What if you could mix and match different tracks from your favorite artists, or create new ones on your own with their voices?
The use of algorithms to create music is not new. Researchers used computer programs to generate piano sheet music as far back as the 1950s, and musicians from that era such as Iannis Xenakis and Gottfried Koenig even used them to compose their own music.
What has changed are the improvements in generative algorithms, which first gained popularity back in 2014, coupled with large amounts of compute power that are increasingly changing what computers can do with music today.
OpenAI recently released a project called JukeBox, which uses the complex raw audio form to help create entirely new music tracks based on a person’s choice of genre, artist and lyrics. Meanwhile, tools such as Amazon’s AWS DeepComposer and ones released by the Google Magenta project are helping to democratize the ability for developers to experiment with deep learning algorithms and music.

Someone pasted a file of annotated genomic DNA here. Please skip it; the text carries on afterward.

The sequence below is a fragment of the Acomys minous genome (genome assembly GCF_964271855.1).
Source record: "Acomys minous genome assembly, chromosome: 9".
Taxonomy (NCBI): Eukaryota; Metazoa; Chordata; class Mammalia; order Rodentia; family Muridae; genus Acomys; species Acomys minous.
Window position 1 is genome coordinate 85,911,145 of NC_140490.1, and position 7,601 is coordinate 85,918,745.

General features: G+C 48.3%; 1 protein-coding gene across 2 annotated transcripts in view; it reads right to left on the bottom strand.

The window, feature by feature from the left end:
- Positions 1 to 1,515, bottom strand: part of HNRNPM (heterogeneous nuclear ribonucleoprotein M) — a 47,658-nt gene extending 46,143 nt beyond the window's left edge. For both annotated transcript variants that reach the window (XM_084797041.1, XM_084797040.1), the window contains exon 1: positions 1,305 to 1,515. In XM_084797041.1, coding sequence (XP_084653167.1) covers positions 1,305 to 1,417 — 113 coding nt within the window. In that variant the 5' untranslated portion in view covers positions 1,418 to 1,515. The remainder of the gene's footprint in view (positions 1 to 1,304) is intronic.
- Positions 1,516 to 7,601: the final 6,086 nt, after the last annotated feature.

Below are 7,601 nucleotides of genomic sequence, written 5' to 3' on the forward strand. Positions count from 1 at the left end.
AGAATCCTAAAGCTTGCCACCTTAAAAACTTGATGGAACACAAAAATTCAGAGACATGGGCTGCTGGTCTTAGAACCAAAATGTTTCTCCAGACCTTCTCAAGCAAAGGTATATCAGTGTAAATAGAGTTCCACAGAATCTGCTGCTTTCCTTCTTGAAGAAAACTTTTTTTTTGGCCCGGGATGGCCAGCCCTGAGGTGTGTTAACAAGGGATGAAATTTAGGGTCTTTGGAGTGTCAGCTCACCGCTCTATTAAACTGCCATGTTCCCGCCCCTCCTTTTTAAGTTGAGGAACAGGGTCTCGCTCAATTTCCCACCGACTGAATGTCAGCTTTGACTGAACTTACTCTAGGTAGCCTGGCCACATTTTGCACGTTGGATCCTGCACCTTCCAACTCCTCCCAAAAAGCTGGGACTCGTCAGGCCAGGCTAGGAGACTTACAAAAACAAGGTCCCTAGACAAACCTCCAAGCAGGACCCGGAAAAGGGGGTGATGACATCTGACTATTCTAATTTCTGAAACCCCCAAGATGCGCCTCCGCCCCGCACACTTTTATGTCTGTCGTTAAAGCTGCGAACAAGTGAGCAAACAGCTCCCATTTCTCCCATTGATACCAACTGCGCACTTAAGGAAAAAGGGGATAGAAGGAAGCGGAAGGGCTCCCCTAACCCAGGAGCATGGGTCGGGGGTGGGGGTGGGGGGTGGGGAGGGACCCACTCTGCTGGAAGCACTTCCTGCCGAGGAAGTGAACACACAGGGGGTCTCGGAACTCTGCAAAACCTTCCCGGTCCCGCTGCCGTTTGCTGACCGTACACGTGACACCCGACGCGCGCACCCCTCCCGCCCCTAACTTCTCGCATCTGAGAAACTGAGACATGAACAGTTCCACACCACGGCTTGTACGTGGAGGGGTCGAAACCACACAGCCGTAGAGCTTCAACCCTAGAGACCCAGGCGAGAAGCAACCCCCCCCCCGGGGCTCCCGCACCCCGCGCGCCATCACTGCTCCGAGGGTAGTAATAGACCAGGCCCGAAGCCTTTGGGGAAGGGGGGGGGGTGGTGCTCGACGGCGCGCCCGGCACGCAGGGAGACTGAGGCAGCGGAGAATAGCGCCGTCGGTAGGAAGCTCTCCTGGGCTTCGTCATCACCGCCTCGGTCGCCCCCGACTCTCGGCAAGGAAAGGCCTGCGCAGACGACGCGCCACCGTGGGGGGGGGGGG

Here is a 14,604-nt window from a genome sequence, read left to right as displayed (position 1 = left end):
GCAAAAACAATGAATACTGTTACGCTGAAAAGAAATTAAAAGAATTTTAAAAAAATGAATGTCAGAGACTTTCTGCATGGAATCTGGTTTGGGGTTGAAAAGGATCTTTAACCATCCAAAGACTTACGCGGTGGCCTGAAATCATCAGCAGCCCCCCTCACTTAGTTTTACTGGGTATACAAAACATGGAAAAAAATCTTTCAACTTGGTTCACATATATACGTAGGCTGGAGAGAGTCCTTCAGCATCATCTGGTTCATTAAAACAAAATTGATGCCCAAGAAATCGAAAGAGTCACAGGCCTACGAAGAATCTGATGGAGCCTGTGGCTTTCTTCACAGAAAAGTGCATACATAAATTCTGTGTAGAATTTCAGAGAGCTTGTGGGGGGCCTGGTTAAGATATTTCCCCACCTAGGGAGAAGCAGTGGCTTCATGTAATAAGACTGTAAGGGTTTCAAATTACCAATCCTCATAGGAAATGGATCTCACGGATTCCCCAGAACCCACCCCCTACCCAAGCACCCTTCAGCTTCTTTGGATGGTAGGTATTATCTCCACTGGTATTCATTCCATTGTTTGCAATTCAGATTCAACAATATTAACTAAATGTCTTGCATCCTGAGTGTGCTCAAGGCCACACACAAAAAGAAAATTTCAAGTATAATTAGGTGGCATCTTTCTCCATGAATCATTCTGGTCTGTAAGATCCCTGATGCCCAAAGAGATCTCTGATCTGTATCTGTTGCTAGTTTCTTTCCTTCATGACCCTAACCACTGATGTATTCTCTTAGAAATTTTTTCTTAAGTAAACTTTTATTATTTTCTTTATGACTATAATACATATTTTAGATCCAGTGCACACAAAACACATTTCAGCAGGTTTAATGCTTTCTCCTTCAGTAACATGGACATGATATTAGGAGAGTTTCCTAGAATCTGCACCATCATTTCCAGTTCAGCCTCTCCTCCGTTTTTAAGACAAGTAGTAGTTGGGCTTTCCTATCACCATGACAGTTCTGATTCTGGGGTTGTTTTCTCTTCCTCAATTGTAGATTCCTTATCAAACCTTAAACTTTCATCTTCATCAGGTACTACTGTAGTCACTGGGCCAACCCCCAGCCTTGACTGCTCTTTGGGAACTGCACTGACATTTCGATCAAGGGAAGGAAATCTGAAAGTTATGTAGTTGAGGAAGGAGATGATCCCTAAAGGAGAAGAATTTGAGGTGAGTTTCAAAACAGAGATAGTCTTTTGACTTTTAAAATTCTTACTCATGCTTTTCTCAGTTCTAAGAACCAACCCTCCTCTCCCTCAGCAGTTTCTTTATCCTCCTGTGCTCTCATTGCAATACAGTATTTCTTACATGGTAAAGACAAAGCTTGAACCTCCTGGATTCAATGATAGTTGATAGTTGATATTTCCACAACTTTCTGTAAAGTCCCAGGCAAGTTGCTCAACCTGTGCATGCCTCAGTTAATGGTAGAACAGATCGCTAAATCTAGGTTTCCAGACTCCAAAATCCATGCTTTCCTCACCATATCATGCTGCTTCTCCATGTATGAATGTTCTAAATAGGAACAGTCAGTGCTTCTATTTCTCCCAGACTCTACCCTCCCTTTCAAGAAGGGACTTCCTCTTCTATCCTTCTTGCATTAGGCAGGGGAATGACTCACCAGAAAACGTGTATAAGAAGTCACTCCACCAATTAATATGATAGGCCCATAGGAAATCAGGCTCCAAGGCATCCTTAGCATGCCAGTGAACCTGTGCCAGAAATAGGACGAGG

With respect to commercial use, startups such as Amper Music, which lets users create customized, royalty-free music, are seeing businesses adopt computer-generated pieces for a range of use cases surrounding background tracks for videos, and record labels have started to play around with music written by AI.
As the technology and quality of computer-generated music matures, it will likely bring a lot of changes to the media industry from individual artists to record labels to music streaming companies, and present a slew of legal questions over computer-generated music rights.